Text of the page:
Lay advisor urges U.S. bishops to reconcile with all Catholics over clergy abuse

Matt Hadro   By Matt Hadro for CNA

Members of the U.S. Conference of Catholic Bishops pray at their fall meeting in Baltimore, Maryland on Nov. 11, 2019 / Christine Rousselle/CNA

Washington D.C., Jun 17, 2021 / 12:32 pm (CNA).

In responding to clergy sex abuse, U.S. bishops must expand their reconciliation efforts to include not only victim survivors, but all Catholics affected by the abuse crisis, the head of a lay advisory body to the U.S. bishops’ conference said on Thursday.

Suzanne Healy, chair of the National Review Board (NRB) – a lay advisory group to the U.S. bishops on protecting minors from abuse – addressed the U.S. bishops at their virtual spring meeting on Thursday.

“Since 2018 and 2019, there has been increased focus and expansion on responding to victim survivors by Church ministers,” Healy said, alluding to the recent revelations of abuse and misconduct by former cardinal Theodore McCarrick and by other bishops.

“But we must evolve in our response to reach the community of people in the pews, the people who have left the pews, and those who have yet to fill the pews, as well as the clergy who have suffered for the past failing of their brother clerics and have been devastated by the crisis,” she said.

The bishops are meeting for their annual spring meeting from June 16-18. They heard addresses from conference president Archbishop Jose Gomez of Los Angeles on Wednesday, as well as from the Apostolic Nuncio to the United States, Archbishop Christoph Pierre.

On Thursday, the bishops are scheduled to vote on approval of two causes of canonization, as well as on authorizing the creation of a statement on Native American ministry and a teaching document on the Eucharist. They will also vote to approve a pastoral statement on marriage ministry.

The National Review Board was constituted by the U.S. bishops’ conference (USCCB) in 2002, after widespread revelations of the sexual abuse of minors by clerics that spanned decades and which occurred around the country. The board advises the USCCB Committee for the Protection of Children and Young People.

In her address to the bishops on Thursday, Healy said that the historic nature of most recent allegations of clergy sex abuse – allegations that date back decades – is evidence that recent abuse prevention standards are working.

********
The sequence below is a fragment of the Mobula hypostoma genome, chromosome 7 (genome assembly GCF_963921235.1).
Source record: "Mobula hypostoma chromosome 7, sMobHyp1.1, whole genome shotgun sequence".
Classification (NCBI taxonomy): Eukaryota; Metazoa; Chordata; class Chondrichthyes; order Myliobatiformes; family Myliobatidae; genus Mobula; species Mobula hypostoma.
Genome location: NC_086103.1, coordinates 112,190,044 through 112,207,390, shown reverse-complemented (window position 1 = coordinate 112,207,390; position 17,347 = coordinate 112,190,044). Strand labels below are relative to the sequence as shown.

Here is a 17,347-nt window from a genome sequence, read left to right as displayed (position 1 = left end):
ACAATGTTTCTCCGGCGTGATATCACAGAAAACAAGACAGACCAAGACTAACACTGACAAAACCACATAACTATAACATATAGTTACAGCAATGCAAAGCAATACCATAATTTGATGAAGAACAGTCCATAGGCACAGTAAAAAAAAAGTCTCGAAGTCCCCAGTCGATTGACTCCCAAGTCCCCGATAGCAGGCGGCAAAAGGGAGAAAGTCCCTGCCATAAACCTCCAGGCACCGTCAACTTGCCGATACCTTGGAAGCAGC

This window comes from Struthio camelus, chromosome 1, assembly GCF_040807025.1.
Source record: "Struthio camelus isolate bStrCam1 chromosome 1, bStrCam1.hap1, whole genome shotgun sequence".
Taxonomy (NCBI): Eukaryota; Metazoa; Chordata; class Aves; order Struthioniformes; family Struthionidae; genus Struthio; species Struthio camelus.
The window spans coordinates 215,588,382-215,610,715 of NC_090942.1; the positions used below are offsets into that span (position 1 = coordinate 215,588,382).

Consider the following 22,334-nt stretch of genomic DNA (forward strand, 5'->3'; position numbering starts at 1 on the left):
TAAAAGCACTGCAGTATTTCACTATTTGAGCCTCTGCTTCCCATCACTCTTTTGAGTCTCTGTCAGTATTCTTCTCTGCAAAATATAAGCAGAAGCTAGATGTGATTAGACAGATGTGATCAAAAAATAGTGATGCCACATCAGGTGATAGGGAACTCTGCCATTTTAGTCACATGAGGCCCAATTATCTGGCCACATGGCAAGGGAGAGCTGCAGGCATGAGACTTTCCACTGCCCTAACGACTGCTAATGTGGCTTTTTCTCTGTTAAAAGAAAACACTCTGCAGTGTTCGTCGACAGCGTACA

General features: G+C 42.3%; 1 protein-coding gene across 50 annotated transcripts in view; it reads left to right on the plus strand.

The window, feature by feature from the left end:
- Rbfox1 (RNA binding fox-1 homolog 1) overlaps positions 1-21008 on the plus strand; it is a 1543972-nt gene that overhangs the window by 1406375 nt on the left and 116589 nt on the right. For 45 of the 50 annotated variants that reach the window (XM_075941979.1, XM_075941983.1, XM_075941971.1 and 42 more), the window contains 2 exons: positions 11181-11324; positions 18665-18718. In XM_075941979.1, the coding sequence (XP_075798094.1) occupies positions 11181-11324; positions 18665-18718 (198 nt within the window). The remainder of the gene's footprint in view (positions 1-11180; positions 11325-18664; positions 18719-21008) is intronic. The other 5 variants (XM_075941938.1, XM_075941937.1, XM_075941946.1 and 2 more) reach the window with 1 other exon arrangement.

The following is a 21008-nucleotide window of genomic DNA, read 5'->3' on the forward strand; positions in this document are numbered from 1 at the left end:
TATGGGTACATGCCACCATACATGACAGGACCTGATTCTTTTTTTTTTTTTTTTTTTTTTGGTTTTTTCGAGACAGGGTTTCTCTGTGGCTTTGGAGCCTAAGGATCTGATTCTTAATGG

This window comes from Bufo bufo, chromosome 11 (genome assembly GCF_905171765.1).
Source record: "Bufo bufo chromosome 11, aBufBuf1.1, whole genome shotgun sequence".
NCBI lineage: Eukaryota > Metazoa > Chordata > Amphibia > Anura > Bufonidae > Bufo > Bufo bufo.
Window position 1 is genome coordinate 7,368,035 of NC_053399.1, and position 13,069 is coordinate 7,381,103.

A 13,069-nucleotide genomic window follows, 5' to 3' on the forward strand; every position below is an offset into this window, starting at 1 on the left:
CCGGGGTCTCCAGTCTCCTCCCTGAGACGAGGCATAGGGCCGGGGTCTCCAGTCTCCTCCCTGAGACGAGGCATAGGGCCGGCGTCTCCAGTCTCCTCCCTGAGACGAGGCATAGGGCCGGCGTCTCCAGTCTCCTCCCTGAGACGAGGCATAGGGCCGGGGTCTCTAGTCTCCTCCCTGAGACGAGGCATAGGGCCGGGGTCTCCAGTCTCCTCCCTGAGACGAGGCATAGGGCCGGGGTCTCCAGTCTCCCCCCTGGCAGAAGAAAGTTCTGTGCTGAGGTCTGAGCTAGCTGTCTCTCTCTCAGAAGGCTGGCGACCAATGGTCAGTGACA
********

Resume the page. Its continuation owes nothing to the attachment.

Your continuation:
Healy said that an annual audit from the compliance auditor StoneBridge revealed that 4,250 abuse allegations were reported in the year 2020 – and that most allegations were several decades old.

“This large number gives the appearance that nothing has changed in the Catholic Church, and we know that isn’t true,” she said, pointing to the age of most of the allegations. In the current year, 22 allegations have been reported – less than 1% of the previous year’s total – she said, adding that “of course, one is too many.”

Audits are conducted annually to ensure compliance among dioceses and eparchies with the 2002 Dallas Charter for the Protection of Children and Young People – drafted by the U.S. bishops as a response to the abuse crisis of the time.

Healy urged the bishops to strengthen abuse prevention, accountability, and transparency efforts.

Publishing lists of clerics with substantial abuse allegations – including diocesan, religious, or eparchal clergy – is just one way to tell survivors “we hear you,” she told bishops.

“We have a long way to go to be as transparent as possible in this area,” she said. “The NRB encourages you to look at such lists as exemplary models of transparency.”

She requested that all dioceses implement a formal parish audit program for child protection as “good risk-management,” noting that 35% of U.S. dioceses have yet to do so.

“We have not reached our commitment to the [Dallas] Charter until we have 100% participation from all dioceses and eparchies,” she said.

Bishop Mark Brennan of Wheeling-Charleston affirmed the importance of parish audits in the comment session following Healy’s address. He pushed for the audits to be conducted on-site, citing his previous experience as a pastor.

“That’s really where you find out what is going on, and we need to know what is going on, on the ground,” he said.

The review board also recommended audits of the bishop abuse reporting service, the national third-party reporting system for allegations of abuse, neglect, or misconduct made against bishops in the U.S. which launched in March 2020. The allegations are fielded and forwarded to the metropolitan archbishop, where they are assessed.

While praising implementation of the reporting service, Healy recommended it be audited as well “to ensure all matters are being handled according to proper standards.”

Regarding the McCarrick Report, which was published in November 2020, she noted its revelations of “systemic reporting failures,” “manipulation by offenders,” “instituting fraternal correction,” and “the handling of anonymous reports.”

 

She stated that the review board did not support the “metropolitan model” of Vos Estis, the process by which accusations against bishops are sent to their metropolitans. Yet, she added, “we are grateful that in the case of McCarrick, the process initiated by the Archdiocese of New York worked. What we have in place works.”


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